I recently read an interesting article in Velo Magazine over here and thought it might be an idea to test out my translating skills to produce a summary. In a week of less than stellar cycling news (Contador, Ullrich, Longo and a couple more) maybe we are in need of a hero.
Albert Richter was one of the best sprinters in the world during the lead-up to WWII. He was a 3-time winner of the Paris Grand Prix, Amateur World Champion, 7-time champion of Germany, 4-time bronze medal winner in the World Championships and twice silver medalist. He was a strong, tall, handsome athlete with blond hair and blue eyes. In short, everything the Nazi regime could dream of for their propaganda machine.
Only one problem. He hated Hitler and considered Nazi’s a ‘gang of criminals’. He also had a Jewish coach, Ernst Berliner, whom he stayed loyal to till the end.
In 1933, after turning pro and feeling less and less at ease with the growing tide of Nazism in Germany, he emigrated to Paris, returning to Germany once in a while to visit his family and race. His coach, Berliner, stayed in Germany and was finding it more and more difficult to survive there. Because he was Jewish he was eventually prohibited from coaching and was the victim of intimidation and violence. Richter aided his coach by sending him winnings from races.
The Nazi authorities were furious and considered this to be an affront to Hitler himself. Scenes like the one below probably didn’t help his case much. This is Richter, just having won the German Championships in Hanover, the only one in the photo not giving the Nazi salute.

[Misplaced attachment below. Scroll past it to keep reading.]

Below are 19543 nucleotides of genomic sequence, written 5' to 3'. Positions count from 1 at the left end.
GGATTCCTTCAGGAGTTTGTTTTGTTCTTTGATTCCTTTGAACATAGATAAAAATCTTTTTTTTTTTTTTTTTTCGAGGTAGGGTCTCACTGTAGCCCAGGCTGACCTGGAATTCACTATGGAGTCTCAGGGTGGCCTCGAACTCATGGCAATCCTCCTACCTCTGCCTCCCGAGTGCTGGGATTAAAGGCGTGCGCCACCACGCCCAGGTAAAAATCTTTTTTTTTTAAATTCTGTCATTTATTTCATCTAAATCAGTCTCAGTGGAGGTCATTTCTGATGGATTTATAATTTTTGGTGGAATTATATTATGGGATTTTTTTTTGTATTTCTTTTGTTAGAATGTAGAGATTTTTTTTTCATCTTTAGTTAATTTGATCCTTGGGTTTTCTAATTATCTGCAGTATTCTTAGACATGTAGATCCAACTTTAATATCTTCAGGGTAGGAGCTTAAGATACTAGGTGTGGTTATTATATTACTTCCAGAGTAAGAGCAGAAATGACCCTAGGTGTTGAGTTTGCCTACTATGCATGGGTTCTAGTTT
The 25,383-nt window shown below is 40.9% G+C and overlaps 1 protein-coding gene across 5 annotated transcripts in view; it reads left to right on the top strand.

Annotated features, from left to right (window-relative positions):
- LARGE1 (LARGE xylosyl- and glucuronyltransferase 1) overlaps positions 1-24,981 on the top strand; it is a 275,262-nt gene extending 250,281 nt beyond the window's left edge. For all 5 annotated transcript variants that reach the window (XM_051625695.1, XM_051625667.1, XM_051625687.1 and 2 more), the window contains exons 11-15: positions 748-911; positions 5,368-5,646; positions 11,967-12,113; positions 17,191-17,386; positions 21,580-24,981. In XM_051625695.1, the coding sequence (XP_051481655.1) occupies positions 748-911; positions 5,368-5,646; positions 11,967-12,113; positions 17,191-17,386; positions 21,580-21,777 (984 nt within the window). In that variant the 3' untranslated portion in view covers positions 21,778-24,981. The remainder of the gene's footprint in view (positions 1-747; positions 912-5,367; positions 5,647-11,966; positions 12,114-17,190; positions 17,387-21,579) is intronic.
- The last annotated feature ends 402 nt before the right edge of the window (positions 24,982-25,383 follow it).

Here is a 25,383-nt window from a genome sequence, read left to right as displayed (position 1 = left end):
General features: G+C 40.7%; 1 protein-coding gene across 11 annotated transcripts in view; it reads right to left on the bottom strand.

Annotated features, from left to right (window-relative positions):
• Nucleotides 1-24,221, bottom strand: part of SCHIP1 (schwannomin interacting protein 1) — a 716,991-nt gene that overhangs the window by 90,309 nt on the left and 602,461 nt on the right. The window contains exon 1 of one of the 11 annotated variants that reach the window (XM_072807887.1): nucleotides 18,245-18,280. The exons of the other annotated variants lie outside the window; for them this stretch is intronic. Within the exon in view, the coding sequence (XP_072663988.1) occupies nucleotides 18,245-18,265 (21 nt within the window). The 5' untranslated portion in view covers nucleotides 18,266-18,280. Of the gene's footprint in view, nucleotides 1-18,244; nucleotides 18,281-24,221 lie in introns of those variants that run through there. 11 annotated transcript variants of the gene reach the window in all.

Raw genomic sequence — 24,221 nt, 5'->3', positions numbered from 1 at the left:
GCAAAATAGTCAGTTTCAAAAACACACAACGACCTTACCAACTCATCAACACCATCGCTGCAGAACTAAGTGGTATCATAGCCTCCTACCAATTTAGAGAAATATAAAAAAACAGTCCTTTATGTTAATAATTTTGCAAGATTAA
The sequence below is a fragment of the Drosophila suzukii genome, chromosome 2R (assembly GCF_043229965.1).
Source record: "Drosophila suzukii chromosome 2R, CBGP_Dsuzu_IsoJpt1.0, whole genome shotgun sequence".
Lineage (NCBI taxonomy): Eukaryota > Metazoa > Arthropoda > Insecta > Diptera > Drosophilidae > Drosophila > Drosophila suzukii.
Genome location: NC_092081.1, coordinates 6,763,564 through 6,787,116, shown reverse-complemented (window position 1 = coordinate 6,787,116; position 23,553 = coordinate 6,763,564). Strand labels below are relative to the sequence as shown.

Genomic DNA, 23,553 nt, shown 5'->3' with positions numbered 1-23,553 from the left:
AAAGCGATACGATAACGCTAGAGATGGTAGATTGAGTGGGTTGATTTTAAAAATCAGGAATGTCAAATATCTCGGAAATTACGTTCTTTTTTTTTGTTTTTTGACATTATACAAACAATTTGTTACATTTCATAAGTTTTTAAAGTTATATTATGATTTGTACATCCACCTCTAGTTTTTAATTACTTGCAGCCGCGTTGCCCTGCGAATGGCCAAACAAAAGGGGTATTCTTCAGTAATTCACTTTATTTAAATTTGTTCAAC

In December 1939, not long after the war began, Richter went to Germany and won the Grand Prix of Berlin. A few days later he was stopped and taken off a train at the Swiss border, smuggling money (in his tires) to another Jewish friend. One month later he was found dead in his cell, the Nazi press saying at first that he had died skiing in the Alps, then changing it to a suicide, reporting that Richter had become overcome with guilt at trying to aid a Jew. The death was never formally registered, so the truth is still unknown. Albert Richter was 27 years old.
Richter’s story, among others, is part of a special exhibition on sport during the Nazi regime at the Shoah Memorial in Paris, running till March 18th.
8 thoughts on “Albert Richter: The Sprinter Who Defied Hitler”
One of the good guys.
I’ll bet he was doping, but wartime deeds like his have a way of making things like amphetamines relative.
Great summation of a very good story!! A side of Nazi Germany we never hear.
I found it surprising that only one book (in German) has been written about him.
Very interesting piece. The irony of a Jewish coach named Berliner is not lost on me. I have read a bit about Gino Bartali’s efforts to save Jews in Italy as well as smuggling money and messages to the Italian Resistance in his bicycle. They are both a nice contrast to this week’s headlines.
I kept having to do a double take when running across Berliner’s name when I was reading the article. I’ve also read a tiny bit about the exploits of Bartali (and others) during the war, but must get more educated.
If anyone wants to know what it must have felt like to live under german occupation come over to ireland post bailout
but what about Granny longo 7 olympic games and ullrichs joke ban
But the worst news of all has to be
You’re making Ireland look more and more attractive. Armstrong’s fiasco: agreed.